that aren’t. Sturgeon, frog’s legs, house smoked oysters and cured trout paté, to name a few. You can play it safe or be as adventurous as you desire, Big Fish is more than happy to accommodate. “I think things like the frogs legs, they’re not the biggest seller by any means but people who try them and know what they are, love them,” Dwayne said. “We had a little girl today order them at lunch and she’s like, ‘I think I’m going to try them!’ You could tell in her voice that she had never had them before but she was willing to, and she loved them.” “It’s always surprising when somebody orders them and they don’t know what to expect, and they don’t know if they’re going to like them, and they do and that’s always fun,” Alberta added. Along with more adventurous eaters, customers are noticeably more aware of sourcing and supporting restaurants who support local suppliers as well, a now given among most restaurants. In a land-locked province, having fresh product means having great suppliers; a relationship Dwayne and Alberta worked to build years ago through a number of other restaurant ventures. Dwayne and Alberta have known each other for 17 years, since both worked in the early days of River Café. Twelve years ago they opened their first business
together, a comfort food institution in this city, you may have heard of: Diner Deluxe. After a couple of hugely successful years, Urban Bakery was opened next door, due in large part to a need for space as the kitchen and prep areas at the time were severely limited for a diner consistently pulling in 400 covers a day. By 2004 Dwayne and Alberta also owned Piato, a Greek restaurant at the time, now Open Range, just up the road from Diner Deluxe. Similar to their experience with the bakery, they took over the neighbouring business space. “There was a business next to us that did a midnight move and at the time we had an idea for a really streetwise sort of oyster bar and seafood restaurant that would fit in Calgary,” Dwayne said. “We liked the fact that because we had the diner and the bakery and this all in the same street it was actually, operationswise, really good, because you could be anywhere in five minutes.” Dwayne added: “We’re lucky that we’ve had the same suppliers since back to the River (Café) days and we share storage space so really, we keep the seafood over here but everything else we share.” Having sold Diner Deluxe and Urban Bakery two years ago, Dwayne and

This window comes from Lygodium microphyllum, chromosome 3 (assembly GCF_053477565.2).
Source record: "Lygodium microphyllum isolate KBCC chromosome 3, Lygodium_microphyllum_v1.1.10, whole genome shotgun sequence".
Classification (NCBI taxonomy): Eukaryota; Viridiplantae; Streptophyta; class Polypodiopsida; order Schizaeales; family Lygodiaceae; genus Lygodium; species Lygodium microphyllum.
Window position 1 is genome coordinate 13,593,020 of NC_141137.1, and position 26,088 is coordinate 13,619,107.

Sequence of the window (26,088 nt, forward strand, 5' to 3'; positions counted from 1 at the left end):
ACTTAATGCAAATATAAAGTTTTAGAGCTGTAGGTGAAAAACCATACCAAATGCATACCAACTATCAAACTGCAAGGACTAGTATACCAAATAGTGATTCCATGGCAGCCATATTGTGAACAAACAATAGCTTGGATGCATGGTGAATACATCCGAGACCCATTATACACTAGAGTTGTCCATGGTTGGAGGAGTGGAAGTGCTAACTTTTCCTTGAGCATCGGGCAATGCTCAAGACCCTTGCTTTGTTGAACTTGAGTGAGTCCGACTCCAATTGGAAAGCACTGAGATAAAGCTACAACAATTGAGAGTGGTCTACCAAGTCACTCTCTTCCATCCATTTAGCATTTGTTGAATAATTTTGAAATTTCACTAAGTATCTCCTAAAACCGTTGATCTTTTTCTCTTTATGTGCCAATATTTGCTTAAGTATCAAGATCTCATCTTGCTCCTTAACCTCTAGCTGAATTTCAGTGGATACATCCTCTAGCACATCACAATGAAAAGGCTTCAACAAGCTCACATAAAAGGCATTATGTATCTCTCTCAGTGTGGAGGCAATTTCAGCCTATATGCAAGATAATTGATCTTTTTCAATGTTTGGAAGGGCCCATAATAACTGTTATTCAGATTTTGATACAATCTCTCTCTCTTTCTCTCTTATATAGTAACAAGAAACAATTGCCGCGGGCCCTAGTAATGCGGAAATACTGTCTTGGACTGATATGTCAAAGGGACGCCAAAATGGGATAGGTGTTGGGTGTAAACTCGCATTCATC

There’s a fabulous prize waiting at Big Fish for the winner of our special competition! You’ll enjoy your own private oyster shucking lesson with Chef Andrew Tsang and then dinner for two afterwards! (dinner valued at $100) We want to hear your experience of the first time you had a raw oyster. Where it was? Who were you with? Who talked you into it? Go to culinairemagazine.ca and let us know about your first oyster experience, to be entered in the competition. We can’t wait to hear from you!
Alberta have been able to focus much more energy on Big Fish and feel the added attention garnered from their recent television debut isn’t anything that they can’t handle at this stage of their careers. “We’ve pretty much got it sorted at this point in time but in the early years of when the diner was explosively busy, we were so over our head because we had never done anything like that before,” Alberta said. “It’s actually nice coming at this point in our life span because we’re ready. Everyone’s trained. Everybody knows what they’re doing and I thought we really took it in our stride.” Now, in perfect rhythm, Dwayne and Alberta have found their groove at Big Fish with their future goals not being to be spread too thin, as they were in years past, but to continue to deliver the same beautiful food that has earned them such loyal customers. “This business is gruelling but we have an exit strategy,” Dwayne said. “As much as you can have in this business, I suppose. But we still enjoy it and we do a lot. We haven’t lost that passion so I think the day I lose the passion for it is the day I’ll do something else.” Having worked in restaurants since he was 14, Cory translated his passion for food into his journalistic ambitions, not critiquing but meeting the people who make it and finding out what inspires them.